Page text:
Scalise meets with Florida school shooting survivors

Scalise meets with Florida school shooting survivors
© Greg Nash

House Majority Whip Steve ScaliseStephen (Steve) Joseph ScaliseHouse Republicans grumble about the 'worst process ever' House expected to vote on omnibus Thursday afternoon House poised to vote on .3T spending bill MORE (R-La.), who was critically injured in a mass shooting last year, met Monday with students from Florida’s Marjory Stoneman Douglas High School, where a gunman killed 17 students and faculty members on Valentine’s Day.  

The meeting comes as President TrumpDonald John TrumpScarborough mocks 'Deflection Don' over transgender troop ban Pelosi condemns Trump's 'cowardly, disgusting' ban on transgender troops Trump moves to ban most transgender people from serving in military MORE and GOP leaders explore a range of gun restriction options following the shooting, including expanding background checks, raising the age limit to purchase all firearms to 21 and arming teachers in schools.

Speaker Paul RyanPaul Davis RyanYou just can't keep good health policy down Trump blasts Congress for sending him omnibus bill that 'nobody read' Students bash Congress for inaction on gun control MORE (R-Wis.) also was expected to meet with the students, a GOP source said. The House will hold a moment of silence for the Parkland, Fla., shooting victims on Monday night.


“Whip Scalise met with a group of Marjory Stoneman Douglas High School students and alumni today in his office to discuss how we move forward as a country following the tragic shooting on February 14th,” spokeswoman Lauren Fine said in a statement. “As a fellow survivor of a shooting attack, Whip Scalise heard from them about their experiences, shared his own experience with the group, and talked about the healing process in the wake of traumatic events.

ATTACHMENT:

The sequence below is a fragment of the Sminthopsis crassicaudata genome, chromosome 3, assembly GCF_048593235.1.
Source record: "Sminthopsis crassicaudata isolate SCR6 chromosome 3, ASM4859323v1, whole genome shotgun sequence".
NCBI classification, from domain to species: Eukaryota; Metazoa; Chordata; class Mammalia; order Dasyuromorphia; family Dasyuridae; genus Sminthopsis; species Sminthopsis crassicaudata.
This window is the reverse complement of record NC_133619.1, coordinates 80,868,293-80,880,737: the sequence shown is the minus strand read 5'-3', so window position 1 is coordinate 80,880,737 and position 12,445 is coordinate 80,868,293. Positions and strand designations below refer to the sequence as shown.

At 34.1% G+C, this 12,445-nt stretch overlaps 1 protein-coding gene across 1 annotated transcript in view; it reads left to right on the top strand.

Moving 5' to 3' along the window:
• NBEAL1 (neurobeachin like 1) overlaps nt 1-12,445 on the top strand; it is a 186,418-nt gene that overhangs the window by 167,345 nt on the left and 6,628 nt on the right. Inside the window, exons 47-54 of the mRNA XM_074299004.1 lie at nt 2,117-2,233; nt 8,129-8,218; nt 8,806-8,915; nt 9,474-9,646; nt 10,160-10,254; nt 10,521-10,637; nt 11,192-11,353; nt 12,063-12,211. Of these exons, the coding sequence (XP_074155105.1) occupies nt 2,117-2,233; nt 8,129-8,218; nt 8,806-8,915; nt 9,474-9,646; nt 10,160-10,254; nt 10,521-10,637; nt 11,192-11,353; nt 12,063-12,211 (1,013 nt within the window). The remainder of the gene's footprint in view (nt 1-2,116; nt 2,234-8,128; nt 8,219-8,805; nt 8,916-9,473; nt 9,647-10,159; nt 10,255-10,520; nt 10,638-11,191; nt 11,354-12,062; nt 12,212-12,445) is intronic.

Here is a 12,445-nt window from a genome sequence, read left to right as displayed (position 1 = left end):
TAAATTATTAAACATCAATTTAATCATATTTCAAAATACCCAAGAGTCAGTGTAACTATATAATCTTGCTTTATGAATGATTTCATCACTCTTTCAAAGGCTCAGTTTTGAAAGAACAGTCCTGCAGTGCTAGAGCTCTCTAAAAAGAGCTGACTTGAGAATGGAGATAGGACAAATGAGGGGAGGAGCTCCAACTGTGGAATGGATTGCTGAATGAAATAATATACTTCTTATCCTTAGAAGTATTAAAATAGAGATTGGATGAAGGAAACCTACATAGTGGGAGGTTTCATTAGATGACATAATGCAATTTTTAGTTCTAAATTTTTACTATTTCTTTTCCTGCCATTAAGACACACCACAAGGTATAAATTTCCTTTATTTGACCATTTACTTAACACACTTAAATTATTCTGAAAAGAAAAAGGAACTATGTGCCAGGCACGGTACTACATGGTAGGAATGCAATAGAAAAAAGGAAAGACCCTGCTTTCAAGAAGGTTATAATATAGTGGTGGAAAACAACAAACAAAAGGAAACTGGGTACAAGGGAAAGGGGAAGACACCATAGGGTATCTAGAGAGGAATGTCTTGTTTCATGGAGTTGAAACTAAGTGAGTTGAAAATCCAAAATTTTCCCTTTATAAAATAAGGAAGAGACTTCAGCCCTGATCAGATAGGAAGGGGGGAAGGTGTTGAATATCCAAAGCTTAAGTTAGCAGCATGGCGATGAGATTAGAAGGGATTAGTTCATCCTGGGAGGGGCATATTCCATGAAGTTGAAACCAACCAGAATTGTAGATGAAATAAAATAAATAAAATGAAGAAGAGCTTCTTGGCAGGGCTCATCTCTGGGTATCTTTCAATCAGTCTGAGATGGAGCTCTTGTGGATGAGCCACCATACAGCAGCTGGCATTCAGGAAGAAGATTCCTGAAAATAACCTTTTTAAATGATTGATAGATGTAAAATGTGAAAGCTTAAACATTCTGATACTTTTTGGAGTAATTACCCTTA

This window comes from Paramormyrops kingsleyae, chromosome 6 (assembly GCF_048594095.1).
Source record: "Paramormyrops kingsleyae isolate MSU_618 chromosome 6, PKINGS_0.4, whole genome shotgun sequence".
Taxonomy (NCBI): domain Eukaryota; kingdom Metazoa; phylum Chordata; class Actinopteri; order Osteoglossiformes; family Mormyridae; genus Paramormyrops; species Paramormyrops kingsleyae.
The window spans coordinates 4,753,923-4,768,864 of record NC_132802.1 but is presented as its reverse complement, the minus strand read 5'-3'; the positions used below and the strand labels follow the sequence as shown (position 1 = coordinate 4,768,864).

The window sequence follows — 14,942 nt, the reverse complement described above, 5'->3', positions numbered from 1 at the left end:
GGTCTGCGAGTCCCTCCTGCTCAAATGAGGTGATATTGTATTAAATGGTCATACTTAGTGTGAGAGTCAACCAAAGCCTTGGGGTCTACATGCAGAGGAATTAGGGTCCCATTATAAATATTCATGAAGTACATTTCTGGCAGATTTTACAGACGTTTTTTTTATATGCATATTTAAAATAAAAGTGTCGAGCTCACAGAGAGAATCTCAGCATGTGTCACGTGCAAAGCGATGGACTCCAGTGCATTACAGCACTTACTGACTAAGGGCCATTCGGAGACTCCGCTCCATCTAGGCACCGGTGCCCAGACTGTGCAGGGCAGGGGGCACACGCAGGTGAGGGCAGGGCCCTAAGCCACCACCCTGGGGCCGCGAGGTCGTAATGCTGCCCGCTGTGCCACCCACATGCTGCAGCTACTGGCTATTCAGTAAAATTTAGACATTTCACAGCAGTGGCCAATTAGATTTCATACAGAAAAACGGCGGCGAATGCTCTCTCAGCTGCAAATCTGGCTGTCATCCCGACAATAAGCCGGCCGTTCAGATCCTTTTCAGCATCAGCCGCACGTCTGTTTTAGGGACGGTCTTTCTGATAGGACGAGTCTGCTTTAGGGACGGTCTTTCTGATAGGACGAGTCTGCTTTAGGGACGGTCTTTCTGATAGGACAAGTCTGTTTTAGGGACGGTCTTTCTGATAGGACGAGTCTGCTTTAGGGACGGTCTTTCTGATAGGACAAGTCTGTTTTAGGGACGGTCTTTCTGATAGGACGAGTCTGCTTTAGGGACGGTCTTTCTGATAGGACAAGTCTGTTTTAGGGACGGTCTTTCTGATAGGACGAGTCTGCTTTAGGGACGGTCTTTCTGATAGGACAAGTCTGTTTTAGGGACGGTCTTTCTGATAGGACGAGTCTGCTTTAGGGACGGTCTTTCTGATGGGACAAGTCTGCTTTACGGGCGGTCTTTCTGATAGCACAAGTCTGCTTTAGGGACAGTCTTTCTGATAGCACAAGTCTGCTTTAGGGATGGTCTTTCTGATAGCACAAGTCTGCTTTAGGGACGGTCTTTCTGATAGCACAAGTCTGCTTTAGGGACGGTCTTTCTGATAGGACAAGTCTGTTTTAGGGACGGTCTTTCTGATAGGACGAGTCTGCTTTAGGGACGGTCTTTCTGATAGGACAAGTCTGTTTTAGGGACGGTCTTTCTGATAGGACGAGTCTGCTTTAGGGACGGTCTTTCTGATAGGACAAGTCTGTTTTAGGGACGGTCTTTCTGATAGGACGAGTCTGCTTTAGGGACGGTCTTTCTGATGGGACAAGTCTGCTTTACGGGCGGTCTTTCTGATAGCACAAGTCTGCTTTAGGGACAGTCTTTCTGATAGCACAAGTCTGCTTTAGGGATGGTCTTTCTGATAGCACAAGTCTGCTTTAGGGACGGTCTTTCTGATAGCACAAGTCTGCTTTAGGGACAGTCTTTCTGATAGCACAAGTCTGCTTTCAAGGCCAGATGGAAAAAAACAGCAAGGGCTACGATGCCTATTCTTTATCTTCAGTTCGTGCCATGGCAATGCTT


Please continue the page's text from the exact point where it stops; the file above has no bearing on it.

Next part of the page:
“Whip Scalise noted how important his faith, family, friends, and colleagues are in his recovery, and urged the students not to be afraid to ask their community for help and to keep supporting one another,” Fine continued. “As they continue coping with the aftermath of the attack, he encouraged members of the Parkland community to never hesitate to reach out to him.”

Scalise was nearly killed last June in Alexandria, Va., when a gunman opened fire on GOP lawmakers practicing for the annual congressional charity baseball game. Scalise was shot, along with a GOP aide, a lobbyist and a Capitol Police officer who was part of Scalise’s security detail.

Due to his injuries, Scalise has had multiple surgeries during the past eight months and uses a scooter and crutches to get around the Capitol complex.

In an interview last October, the Louisiana Republican said the incident had “fortified” his views against gun control.

“Because first of all you’ve got to recognize that when there’s a tragedy like this, the first thing we should be thinking about is praying for the people who were injured and doing whatever we can to help them, to help law enforcement. We shouldn’t first be thinking of promoting our political agenda,” Scalise said.